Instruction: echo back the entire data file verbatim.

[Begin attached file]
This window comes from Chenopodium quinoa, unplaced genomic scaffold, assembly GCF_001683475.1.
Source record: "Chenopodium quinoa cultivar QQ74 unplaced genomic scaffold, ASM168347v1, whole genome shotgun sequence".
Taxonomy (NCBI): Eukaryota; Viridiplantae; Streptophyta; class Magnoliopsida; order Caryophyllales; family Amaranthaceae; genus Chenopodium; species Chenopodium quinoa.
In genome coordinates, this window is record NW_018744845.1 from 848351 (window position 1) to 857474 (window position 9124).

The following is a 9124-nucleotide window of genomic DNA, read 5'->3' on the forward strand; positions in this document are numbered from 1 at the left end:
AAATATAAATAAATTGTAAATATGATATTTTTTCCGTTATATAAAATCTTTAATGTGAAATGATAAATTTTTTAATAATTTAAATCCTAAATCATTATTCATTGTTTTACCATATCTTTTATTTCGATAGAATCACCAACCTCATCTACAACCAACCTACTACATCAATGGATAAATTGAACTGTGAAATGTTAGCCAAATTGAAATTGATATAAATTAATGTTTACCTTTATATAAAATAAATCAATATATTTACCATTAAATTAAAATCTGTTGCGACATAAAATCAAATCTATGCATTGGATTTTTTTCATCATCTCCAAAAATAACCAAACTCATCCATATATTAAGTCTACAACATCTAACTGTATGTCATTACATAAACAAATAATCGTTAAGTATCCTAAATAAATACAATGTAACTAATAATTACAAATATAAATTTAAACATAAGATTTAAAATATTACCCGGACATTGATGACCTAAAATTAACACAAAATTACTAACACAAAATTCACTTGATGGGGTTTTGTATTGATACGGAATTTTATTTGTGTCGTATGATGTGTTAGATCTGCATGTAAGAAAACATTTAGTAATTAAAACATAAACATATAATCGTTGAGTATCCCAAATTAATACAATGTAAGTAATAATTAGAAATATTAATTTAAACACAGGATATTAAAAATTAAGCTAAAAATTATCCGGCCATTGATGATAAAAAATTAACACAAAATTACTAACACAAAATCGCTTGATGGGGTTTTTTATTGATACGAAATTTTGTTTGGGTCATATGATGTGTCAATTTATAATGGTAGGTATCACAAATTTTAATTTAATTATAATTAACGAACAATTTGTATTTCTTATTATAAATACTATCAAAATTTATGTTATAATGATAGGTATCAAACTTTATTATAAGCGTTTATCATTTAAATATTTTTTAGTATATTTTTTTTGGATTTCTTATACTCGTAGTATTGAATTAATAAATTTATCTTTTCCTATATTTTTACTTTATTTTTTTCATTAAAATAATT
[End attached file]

This window comes from Chenopodium quinoa, unplaced genomic scaffold, assembly GCF_001683475.1.
Source record: "Chenopodium quinoa cultivar QQ74 unplaced genomic scaffold, ASM168347v1, whole genome shotgun sequence".
Taxonomy (NCBI): Eukaryota; Viridiplantae; Streptophyta; class Magnoliopsida; order Caryophyllales; family Amaranthaceae; genus Chenopodium; species Chenopodium quinoa.
In genome coordinates, this window is record NW_018744845.1 from 848351 (window position 1) to 857474 (window position 9124).

The following is a 9124-nucleotide window of genomic DNA, read 5'->3' on the forward strand; positions in this document are numbered from 1 at the left end:
AAATATAAATAAATTGTAAATATGATATTTTTTCCGTTATATAAAATCTTTAATGTGAAATGATAAATTTTTTAATAATTTAAATCCTAAATCATTATTCATTGTTTTACCATATCTTTTATTTCGATAGAATCACCAACCTCATCTACAACCAACCTACTACATCAATGGATAAATTGAACTGTGAAATGTTAGCCAAATTGAAATTGATATAAATTAATGTTTACCTTTATATAAAATAAATCAATATATTTACCATTAAATTAAAATCTGTTGCGACATAAAATCAAATCTATGCATTGGATTTTTTTCATCATCTCCAAAAATAACCAAACTCATCCATATATTAAGTCTACAACATCTAACTGTATGTCATTACATAAACAAATAATCGTTAAGTATCCTAAATAAATACAATGTAACTAATAATTACAAATATAAATTTAAACATAAGATTTAAAATATTACCCGGACATTGATGACCTAAAATTAACACAAAATTACTAACACAAAATTCACTTGATGGGGTTTTGTATTGATACGGAATTTTATTTGTGTCGTATGATGTGTTAGATCTGCATGTAAGAAAACATTTAGTAATTAAAACATAAACATATAATCGTTGAGTATCCCAAATTAATACAATGTAAGTAATAATTAGAAATATTAATTTAAACACAGGATATTAAAAATTAAGCTAAAAATTATCCGGCCATTGATGATAAAAAATTAACACAAAATTACTAACACAAAATCGCTTGATGGGGTTTTTTATTGATACGAAATTTTGTTTGGGTCATATGATGTGTCAATTTATAATGGTAGGTATCACAAATTTTAATTTAATTATAATTAACGAACAATTTGTATTTCTTATTATAAATACTATCAAAATTTATGTTATAATGATAGGTATCAAACTTTATTATAAGCGTTTATCATTTAAATATTTTTTAGTATATTTTTTTTGGATTTCTTATACTCGTAGTATTGAATTAATAAATTTATCTTTTCCTATATTTTTACTTTATTTTTTTCATTAAAATAATT